LPGA and World Golf Halls of Fame member Judy Rankin, a mere 15-year-old when she first met Smith at the 1960 U.S. Women's Open, was unable to attend the Celebration of Life in Phoenix but was determined to share her memories of Smith so sent in a letter to be read out on her behalf.
“She and I laughed more than once in the past years about one thing,” wrote Rankin, a 26-time winner on the LPGA Tour. “From the beginning she always called me young lady. I was convinced it was a little syrupy and that she didn’t know my name! It took some years for me to realize that she did know my name and was so very sincere.
"There has never been an ambassador for the game like her, nor do I think she can ever be replaced. "She was a happy spirit and tried to make it contagious! Thank you, Marilynn."
Another absentee on Saturday who asked for a tribute letter to be read out on his behalf was veteran golf writer Ron Sirak, a longtime supporter of the LPGA and a recipient of the LPGA Media Excellence Award.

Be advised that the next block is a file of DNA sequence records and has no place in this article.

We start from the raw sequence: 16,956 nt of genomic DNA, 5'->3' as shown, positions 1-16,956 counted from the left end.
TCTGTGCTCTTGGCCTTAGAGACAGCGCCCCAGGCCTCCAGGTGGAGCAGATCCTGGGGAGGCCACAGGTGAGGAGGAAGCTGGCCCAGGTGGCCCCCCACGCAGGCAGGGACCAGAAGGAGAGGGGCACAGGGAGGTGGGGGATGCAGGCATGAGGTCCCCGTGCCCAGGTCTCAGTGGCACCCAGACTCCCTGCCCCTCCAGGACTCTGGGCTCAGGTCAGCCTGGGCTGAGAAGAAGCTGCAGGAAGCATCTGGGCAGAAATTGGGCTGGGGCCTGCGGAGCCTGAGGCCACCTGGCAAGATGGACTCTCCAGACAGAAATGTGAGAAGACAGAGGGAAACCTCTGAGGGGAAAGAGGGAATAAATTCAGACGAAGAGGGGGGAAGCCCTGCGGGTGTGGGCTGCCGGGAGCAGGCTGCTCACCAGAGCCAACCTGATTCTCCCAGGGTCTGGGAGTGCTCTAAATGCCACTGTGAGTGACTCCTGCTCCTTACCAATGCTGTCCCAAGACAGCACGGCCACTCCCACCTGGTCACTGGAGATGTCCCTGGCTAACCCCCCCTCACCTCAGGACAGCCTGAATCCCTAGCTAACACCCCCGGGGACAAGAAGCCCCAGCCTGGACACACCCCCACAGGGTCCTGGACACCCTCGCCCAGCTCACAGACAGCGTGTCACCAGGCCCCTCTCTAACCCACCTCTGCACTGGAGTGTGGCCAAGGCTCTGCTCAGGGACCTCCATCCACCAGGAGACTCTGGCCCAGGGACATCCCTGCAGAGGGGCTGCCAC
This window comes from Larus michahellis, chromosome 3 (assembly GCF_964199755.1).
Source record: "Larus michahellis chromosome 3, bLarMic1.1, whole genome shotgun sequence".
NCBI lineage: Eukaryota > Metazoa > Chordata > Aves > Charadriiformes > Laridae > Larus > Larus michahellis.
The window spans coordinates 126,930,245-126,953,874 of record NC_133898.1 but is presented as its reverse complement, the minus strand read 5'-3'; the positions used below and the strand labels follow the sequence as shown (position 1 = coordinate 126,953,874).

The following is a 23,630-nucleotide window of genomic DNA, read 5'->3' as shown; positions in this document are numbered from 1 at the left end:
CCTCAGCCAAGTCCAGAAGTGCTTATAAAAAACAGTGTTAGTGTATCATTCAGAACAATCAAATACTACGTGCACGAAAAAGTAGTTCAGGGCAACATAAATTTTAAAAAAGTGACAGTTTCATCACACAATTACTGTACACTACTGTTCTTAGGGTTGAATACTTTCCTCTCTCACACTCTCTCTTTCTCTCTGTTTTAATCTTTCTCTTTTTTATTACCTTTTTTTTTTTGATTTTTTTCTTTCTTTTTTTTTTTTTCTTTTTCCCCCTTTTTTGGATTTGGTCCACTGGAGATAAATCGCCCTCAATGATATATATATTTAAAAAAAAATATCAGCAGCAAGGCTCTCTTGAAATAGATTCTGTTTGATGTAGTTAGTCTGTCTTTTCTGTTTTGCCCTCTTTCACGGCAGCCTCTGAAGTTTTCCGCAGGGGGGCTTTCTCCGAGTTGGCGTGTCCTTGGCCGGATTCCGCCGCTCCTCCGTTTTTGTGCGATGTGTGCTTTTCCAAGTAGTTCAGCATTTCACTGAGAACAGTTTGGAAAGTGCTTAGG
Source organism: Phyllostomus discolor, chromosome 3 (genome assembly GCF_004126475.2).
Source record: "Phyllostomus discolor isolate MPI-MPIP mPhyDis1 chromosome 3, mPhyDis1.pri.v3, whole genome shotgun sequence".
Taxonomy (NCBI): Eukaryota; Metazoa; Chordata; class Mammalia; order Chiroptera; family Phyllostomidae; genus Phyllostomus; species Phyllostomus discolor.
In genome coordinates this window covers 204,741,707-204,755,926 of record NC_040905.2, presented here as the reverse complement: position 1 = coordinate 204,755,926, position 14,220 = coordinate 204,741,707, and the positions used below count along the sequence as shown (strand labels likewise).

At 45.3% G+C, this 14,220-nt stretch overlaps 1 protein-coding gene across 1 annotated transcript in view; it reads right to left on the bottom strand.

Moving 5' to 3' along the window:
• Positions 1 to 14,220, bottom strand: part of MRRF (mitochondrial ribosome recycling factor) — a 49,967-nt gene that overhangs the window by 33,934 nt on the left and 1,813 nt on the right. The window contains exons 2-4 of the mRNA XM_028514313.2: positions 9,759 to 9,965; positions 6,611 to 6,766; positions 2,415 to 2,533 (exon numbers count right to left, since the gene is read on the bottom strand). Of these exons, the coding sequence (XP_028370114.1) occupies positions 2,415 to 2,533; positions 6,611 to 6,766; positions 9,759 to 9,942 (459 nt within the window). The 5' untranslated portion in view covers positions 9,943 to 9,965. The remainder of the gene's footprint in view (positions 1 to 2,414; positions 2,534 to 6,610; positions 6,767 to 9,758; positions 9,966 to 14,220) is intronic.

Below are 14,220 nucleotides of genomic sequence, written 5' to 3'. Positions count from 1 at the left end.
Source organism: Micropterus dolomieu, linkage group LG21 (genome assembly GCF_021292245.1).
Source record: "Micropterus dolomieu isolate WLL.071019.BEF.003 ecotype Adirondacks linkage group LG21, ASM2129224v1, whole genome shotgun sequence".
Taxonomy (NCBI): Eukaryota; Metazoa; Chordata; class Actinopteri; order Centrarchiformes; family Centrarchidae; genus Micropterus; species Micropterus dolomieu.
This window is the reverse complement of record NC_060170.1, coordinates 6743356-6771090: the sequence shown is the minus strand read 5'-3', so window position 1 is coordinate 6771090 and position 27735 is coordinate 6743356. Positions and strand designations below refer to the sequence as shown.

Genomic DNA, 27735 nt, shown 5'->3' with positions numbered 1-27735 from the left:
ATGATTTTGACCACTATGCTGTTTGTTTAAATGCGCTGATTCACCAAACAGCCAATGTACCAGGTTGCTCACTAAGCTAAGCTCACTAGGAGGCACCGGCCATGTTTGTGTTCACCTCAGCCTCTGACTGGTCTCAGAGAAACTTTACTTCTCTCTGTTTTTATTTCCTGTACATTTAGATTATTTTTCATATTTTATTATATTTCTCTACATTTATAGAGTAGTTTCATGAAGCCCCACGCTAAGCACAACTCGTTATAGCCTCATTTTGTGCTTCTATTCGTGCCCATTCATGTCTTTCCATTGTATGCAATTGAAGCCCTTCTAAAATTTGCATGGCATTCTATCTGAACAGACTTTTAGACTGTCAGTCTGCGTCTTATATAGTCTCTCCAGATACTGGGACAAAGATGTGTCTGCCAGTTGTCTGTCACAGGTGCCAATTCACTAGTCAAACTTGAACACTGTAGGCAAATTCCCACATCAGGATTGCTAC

"That fight – the fight for the game, the fight for women – defined Marilynn’s life,” Sirak wrote, before heading off to Pinehurst to cover this week's U.S. Senior Women's Open. “And never was there a more gentle warrior, a more decent combatant, a more honest adversary and yet a more ferocious fighter than Marilynn Smith. If Marilynn was on your side, if Marilynn was on the side of your cause, she stood loyally with you for life.
"And she was an advocate for more than the LPGA, for more than golf, for more than women. She was an advocate for life. She was the perfect example of how good we all can be if we allow ourselves to be guided by feelings of love for those around us, for causes greater than ourselves, for a belief that all people are created equal by the ultimate Founder."